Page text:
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Autonomy and Expertise in the English Workplace

Research output: Contribution to journalArticlepeer-review

Christopher Winch, Mark Addis

Original languageEnglish
Pages (from-to)2-21
Number of pages19
JournalJournal of Vocational Education and Training
Early online date5 Jan 2021
Accepted/In press2021
E-pub ahead of print5 Jan 2021


King's Authors


Exercising autonomy in the workplace is a prerequisite for the acquisition of complex perceptual, judgement, and decision making skills widely agreed to be criteria of vocational expertise. It has wide workplace relevance. Despite the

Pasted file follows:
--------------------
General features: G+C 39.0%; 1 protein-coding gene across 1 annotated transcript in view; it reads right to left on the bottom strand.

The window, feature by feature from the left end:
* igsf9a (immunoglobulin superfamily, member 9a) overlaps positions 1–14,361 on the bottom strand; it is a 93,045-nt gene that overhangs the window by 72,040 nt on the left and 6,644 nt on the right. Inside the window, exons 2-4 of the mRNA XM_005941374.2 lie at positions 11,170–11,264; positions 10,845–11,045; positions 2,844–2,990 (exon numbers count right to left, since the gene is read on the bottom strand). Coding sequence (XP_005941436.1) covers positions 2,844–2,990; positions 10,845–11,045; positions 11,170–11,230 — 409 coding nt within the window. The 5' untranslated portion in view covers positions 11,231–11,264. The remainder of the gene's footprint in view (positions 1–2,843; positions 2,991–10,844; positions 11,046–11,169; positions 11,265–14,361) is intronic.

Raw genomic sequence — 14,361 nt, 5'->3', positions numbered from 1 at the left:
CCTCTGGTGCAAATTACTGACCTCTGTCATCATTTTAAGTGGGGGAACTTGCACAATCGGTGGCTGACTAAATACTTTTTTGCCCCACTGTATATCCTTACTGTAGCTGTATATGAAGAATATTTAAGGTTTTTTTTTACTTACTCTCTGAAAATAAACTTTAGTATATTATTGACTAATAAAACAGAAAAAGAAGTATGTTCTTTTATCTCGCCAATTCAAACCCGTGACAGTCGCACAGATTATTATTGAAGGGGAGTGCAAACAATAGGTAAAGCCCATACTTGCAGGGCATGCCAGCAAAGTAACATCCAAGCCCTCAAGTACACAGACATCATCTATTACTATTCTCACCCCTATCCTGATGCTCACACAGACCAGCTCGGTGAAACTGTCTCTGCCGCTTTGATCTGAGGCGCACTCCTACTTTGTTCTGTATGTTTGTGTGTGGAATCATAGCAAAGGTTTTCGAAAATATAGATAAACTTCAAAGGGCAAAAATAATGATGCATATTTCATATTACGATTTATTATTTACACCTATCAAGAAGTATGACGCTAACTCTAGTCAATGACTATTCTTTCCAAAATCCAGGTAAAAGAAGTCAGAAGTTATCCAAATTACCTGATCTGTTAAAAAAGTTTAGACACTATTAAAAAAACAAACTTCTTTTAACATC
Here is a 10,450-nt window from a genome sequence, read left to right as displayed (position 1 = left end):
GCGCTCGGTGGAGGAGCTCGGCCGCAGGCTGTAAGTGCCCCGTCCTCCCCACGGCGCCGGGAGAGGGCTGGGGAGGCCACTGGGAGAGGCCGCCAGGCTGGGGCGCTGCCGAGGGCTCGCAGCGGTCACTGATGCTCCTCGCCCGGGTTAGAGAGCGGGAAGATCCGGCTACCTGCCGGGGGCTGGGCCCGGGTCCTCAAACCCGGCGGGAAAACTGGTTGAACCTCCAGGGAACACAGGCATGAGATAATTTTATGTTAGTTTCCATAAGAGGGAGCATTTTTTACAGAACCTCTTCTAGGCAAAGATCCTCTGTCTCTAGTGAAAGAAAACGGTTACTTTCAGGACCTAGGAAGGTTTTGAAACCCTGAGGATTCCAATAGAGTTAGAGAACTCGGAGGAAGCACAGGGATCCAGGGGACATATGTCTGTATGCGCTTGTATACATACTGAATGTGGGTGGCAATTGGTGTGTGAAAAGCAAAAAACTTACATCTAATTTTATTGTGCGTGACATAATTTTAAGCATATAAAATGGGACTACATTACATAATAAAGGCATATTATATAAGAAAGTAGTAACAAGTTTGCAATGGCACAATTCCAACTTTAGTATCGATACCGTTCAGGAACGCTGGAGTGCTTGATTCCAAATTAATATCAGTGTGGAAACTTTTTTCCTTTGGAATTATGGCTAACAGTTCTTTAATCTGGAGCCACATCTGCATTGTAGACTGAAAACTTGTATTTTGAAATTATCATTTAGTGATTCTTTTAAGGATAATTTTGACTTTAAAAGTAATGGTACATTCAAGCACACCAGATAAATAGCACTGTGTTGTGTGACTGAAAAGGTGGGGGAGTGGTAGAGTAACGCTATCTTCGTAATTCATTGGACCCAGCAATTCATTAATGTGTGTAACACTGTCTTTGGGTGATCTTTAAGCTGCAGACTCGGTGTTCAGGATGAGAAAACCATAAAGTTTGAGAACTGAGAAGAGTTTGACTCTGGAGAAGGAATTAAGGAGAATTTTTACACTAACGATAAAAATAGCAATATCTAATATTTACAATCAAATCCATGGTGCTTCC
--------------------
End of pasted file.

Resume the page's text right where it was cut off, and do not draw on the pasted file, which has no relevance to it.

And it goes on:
importance of autonomy for developing vocational expertise there is virtually nothing on methodologies for measuring autonomy in the British workplace in the literature. This article reports on a new approach using an application of
the methodology of the Transformers Project to measure workplace autonomy in England. Workplace know how broadly distinguishes into skills required to perform particular types of tasks, and transversal level abilities, both those
generally encompassed by planning and individual ones such as communication, critical thinking, evaluation, problem solving and teamwork. Agency in the workplace is the formation and implementation of intentions over relatively
extended periods. Such agency is manifested as the ability to form and carry through projects involving planning and other transversal abilities. The conceptual approach to workplace autonomy taken here is that a reasonable proxy for and measure of it is the display of transversal abilities.

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